"Curse Your Branches" as written by and David Shannon Bazan....
Red and orange, or red and yellow
In which of these do you believe?
If you're not sure right now,
Please take a moment
I need your signature before you leave

When I sleep, I'm usually dreaming
But more and more, there's only one
Where every hired gun I've ever fired
Is making love to you while I look on

All fallen leaves should curse their branches
For not letting them decide where they should fall
And not letting them refuse to fall at all

Digging up the root of my confusion
If no one planted it, how does it grow?
And why are some hell bent upon there being an answer
While some are quite content to answer "I don't know"

All fallen leaves should curse their branches
For not letting them decide where they should fall
And not letting them refuse to fall at all


Lyrics submitted by GhostofDavid, edited by whofarted

"Curse Your Branches" as written by David Shannon Bazan

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Curse Your Branches song meanings
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13 Comments

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  • +3
    General CommentI always figured the choruses were about predestination, fate, etc. Why should someone (one of the "falling leaves") be accountable to God ("their branches") for their actions, temperament, etc. ("where they should fall") when it was God who put them in that situation? It's definitely a tricky question, and I'm sure a lot of people, even (or especially) Christians, struggle with it from time to time.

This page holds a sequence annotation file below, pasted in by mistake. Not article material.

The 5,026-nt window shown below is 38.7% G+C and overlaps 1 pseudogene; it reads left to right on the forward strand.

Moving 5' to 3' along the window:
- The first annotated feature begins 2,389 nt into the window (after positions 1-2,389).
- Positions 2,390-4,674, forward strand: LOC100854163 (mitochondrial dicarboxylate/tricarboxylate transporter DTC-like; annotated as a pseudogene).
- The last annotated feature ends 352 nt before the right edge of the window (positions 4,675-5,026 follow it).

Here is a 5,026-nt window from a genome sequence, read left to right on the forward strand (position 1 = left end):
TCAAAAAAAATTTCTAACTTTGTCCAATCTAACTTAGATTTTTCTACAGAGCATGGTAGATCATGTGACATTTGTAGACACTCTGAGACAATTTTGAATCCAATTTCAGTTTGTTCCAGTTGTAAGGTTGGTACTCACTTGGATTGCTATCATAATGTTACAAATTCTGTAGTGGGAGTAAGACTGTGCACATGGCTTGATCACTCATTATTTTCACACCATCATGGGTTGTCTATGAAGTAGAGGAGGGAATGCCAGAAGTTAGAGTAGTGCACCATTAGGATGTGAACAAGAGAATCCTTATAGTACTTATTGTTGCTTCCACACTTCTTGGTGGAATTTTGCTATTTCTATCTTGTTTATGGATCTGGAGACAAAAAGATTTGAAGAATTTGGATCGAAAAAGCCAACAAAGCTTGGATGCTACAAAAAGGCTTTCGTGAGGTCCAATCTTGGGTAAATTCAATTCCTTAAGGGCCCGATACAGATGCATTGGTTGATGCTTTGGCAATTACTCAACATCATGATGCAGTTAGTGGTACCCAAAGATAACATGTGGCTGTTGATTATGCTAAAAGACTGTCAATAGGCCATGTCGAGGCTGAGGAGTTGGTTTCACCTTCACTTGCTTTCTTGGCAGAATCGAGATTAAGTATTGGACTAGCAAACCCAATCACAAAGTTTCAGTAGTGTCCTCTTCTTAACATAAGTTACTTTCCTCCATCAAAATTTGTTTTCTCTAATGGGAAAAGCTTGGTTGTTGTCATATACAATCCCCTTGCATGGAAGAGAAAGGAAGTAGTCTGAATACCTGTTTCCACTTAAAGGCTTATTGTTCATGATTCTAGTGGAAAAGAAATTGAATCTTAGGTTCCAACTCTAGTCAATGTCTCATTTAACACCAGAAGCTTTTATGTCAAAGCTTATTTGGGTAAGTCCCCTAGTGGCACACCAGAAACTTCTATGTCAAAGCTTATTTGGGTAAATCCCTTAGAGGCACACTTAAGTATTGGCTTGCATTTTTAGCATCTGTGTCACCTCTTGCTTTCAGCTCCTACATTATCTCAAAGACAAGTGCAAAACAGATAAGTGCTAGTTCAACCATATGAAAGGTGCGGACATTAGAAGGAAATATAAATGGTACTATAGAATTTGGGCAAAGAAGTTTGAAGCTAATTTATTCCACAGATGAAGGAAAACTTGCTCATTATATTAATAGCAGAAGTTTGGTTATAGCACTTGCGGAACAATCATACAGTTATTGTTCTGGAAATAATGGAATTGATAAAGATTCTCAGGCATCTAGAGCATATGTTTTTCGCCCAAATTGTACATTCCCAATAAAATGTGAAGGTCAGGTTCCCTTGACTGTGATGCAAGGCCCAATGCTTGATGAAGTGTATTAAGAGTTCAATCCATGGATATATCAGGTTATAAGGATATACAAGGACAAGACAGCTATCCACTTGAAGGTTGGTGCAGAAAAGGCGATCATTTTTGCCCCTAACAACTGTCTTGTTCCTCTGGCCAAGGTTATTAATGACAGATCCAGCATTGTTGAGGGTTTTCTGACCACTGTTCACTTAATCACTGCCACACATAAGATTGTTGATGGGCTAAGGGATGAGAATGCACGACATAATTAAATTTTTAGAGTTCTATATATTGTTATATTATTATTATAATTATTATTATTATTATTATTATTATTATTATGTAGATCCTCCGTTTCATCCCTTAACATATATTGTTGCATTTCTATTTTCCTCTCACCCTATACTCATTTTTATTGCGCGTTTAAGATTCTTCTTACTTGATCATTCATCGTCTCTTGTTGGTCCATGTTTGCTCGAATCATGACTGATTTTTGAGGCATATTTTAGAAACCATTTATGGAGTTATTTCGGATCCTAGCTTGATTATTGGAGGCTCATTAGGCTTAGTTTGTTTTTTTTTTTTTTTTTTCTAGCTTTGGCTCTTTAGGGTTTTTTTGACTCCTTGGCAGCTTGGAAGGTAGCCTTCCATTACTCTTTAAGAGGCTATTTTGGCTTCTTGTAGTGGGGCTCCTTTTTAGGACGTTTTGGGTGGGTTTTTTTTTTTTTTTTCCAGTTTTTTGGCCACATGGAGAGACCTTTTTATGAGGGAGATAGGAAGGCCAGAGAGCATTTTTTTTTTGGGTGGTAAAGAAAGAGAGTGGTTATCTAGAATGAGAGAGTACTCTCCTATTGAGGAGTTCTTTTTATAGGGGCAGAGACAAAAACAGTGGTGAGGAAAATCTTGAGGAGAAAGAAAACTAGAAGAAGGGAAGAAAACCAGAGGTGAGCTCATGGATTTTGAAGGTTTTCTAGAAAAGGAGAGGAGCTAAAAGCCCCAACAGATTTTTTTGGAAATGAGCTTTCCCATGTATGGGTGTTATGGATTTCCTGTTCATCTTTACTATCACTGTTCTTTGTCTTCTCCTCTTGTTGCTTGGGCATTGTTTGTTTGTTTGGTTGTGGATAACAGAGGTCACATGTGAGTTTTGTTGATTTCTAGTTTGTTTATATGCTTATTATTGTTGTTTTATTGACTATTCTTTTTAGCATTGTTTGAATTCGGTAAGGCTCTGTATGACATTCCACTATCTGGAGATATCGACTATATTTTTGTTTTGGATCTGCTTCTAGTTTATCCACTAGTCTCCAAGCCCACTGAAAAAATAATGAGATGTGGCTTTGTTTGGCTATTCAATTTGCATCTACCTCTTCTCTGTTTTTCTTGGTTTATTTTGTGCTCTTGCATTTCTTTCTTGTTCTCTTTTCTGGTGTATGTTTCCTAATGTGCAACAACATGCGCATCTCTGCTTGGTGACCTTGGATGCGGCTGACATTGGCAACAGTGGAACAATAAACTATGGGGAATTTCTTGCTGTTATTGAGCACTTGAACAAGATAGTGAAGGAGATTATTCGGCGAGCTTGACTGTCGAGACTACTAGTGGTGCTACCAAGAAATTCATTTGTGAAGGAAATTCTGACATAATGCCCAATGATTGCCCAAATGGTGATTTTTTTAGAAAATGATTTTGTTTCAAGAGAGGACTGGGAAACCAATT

Another thing that I find interesting about the song is the line "And why are some hellbent upon there being an answer / While some are quite content to answer: 'I don't know'?" At first I thought this was a bit of a hole in the album's 'argument'... but now I believe it's something of a paradox that he uses to turn some questions back around to Christians...

    A Bible-believing Christian will pretty much be forced to answer "I don't know" to the 'questions' Bazan raises in this song, and the many other songs on the album in which he points out problems or contradictions in the Bible and the Christian faith (ex. Hard to Be, In Stitches). Being able to say "I don't know" - to acknowledge that you don't have all the answers - and be at peace with it is critical to having complete faith in a god... especially with such an ancient text that has been translated and re-translated and analyzed to death. Here Bazan is using the same argument: Christians could say "How are you here if there is no God?"... "What gives you the power to think critically on these questions?", etc.... and Bazan is giving them the same response: "Why does there need to be an answer? Sometimes you just have to say 'I don't know.'"